Community building activities and children’s program underway
by Kathy Melvin | Presbyterian News Service
ST. LOUIS – Before the opening plenary of Big Tent 2017, participants came together for a time of gathering and community building. But it was anything but the usual meet and greet.
On a hot St. Louis afternoon, Presbyterians from across the country met in College Hall on the campus of Washington University for what organizers called a time of transition, “from getting here to being here.” There was a space for the introvert and the extrovert, an activity for the cerebral and the silly.
Mel Tubb, one of the organizers, said the group tried to come up with fun and creative ways for every individual to leave behind where they came from and get into the spirit of Big Tent. There were tables with giant Uno cards, Big Tent bingo and glider racing.
In a quieter corner, there were large adult coloring pages, donated by Presbyterian Publishing Corporation, and a wide array of colored pencils to stimulate creativity. The finished pieces will become part of worship services over the next two days.
Co-Moderators Jan Edmiston and Denise Anderson headlined the most popular table, or at least their likenesses did. In the center of the room was a giant 513-piece puzzle of the two Co-Moderators with a group working intently on putting it together. Edmiston sat at the table smiling and looked up from her phone. “I just tweeted that someone said, ‘Here, I found part of your face.’”
Across campus in the Mudd Building, dozens of children of attendees were getting into the spirt in their own way, with help from Mound Ridge Retreat and Mission Inc. The retreat and camp is located in Southwest Missouri, near Cook Station.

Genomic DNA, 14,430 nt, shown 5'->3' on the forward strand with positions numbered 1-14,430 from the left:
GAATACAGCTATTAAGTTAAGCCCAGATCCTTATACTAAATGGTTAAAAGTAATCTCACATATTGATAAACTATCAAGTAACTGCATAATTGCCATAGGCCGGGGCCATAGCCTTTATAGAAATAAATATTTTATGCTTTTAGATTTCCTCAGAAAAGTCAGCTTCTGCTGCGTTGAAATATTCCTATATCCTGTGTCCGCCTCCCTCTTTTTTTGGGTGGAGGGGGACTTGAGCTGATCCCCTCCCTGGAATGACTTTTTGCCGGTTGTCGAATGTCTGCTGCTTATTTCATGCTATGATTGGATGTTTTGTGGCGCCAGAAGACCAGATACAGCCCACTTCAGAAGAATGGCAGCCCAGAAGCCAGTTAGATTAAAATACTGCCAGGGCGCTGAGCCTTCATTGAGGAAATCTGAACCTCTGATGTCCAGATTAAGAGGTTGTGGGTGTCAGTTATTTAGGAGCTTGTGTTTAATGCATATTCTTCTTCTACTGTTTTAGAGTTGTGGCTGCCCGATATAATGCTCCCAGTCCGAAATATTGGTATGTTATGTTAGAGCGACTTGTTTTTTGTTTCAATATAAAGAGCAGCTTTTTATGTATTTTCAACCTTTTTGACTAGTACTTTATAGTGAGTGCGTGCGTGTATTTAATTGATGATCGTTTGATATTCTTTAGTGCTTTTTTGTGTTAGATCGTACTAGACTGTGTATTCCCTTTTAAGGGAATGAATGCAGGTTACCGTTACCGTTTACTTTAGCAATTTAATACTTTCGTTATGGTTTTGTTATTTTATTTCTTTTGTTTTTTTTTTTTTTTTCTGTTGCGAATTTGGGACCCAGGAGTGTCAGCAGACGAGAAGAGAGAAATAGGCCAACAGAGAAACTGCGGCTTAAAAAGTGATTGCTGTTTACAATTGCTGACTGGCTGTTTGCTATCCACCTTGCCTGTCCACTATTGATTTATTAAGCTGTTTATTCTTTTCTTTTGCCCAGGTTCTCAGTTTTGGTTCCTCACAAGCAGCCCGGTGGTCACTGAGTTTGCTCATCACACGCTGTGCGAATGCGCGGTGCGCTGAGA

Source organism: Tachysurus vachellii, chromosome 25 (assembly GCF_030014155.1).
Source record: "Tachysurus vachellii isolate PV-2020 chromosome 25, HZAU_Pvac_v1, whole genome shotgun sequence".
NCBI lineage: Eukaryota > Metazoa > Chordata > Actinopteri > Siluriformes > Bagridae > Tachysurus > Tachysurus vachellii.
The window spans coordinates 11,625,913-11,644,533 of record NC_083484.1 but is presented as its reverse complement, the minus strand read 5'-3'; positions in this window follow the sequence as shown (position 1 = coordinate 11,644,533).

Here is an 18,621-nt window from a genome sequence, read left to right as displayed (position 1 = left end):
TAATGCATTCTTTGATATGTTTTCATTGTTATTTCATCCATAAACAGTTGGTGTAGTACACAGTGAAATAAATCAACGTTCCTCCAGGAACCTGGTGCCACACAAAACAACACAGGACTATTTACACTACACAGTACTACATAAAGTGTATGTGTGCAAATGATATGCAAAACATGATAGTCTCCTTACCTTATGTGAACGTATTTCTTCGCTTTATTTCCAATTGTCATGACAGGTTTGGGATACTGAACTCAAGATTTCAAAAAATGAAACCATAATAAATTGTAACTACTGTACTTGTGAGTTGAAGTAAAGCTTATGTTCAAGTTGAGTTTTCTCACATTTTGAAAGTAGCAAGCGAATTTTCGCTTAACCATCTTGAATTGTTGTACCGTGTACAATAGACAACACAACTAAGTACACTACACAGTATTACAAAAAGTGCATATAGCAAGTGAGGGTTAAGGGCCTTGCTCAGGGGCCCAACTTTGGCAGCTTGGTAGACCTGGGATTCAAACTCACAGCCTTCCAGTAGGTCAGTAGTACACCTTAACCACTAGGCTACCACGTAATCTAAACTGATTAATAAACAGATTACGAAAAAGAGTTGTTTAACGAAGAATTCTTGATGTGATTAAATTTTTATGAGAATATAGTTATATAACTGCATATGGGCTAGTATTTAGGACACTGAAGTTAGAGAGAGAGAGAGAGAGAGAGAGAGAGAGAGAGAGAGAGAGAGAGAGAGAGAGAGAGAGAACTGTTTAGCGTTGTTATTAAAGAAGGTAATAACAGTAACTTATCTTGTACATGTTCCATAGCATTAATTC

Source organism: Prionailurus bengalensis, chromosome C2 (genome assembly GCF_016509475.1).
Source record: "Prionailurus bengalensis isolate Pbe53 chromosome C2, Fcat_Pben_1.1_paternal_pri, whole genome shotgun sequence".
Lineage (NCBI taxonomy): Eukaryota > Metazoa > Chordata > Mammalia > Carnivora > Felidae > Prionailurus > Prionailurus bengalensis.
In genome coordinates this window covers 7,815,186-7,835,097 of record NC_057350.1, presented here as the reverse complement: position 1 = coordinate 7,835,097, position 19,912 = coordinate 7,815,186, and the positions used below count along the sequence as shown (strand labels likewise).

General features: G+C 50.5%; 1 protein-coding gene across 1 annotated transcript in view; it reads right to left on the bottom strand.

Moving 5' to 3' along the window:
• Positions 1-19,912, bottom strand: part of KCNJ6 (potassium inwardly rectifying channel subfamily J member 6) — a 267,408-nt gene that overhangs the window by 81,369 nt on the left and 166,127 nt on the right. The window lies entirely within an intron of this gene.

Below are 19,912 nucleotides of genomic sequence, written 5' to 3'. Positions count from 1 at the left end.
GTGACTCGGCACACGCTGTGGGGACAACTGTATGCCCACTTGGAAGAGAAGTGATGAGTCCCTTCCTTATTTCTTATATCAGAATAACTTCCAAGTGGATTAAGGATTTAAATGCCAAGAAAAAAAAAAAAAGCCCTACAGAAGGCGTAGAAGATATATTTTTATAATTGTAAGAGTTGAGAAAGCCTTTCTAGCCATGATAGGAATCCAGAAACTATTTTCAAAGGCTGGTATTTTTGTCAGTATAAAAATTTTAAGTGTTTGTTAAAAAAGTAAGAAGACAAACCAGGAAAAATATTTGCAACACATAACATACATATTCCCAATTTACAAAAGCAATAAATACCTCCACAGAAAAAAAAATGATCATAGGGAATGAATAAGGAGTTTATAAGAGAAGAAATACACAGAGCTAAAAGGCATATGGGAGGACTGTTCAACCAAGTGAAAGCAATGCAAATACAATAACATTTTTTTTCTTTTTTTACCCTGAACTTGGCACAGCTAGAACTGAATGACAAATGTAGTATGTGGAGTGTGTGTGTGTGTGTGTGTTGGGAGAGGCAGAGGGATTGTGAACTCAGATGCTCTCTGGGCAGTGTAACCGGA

“We tried to bring the camp experience indoors for this event,” said Christy Foster, executive director. “In keeping with the theme of reconciliation, our themes for Thursday and Friday center around peace talks. It’s experiential Christian education.”
The children range in age from 2 to 17 years old, with age-appropriate activities for all. The morning begins with “spark,” activities that get the kids up and moving. There’s a “fuel” stage with lots of physical activities and then a “simmer” stage before the children are returned to parents.
Although the children can’t build an actual campfire to sit around, they are creating a visual fire by dipping their hands in brightly colored paints and placing them on a banner. “The more hands that come together, the greater the fire, the greater the impact,” said Jordan Harper, one of the program managers. Harper began attending camp at Mound Ridge when she was 9 and now works there at 23.
“It’s so much fun to see the kids come out of their shells,” she said. “They sometimes come in very shy and a little timid and it isn’t long before they don’t want to go home because they are having so much fun.”
On Saturday, the group will participate in activities like “buddy boarding” where they walk together and keep their balance, not against one another but against the clock. It’s a team-building activity that fosters bonds that last throughout their three days together.
And some of those relationships may just last well beyond Big Tent. Participants will create envelopes with their names and addresses to share, encouraging the children to become pen pals the old-fashioned way.
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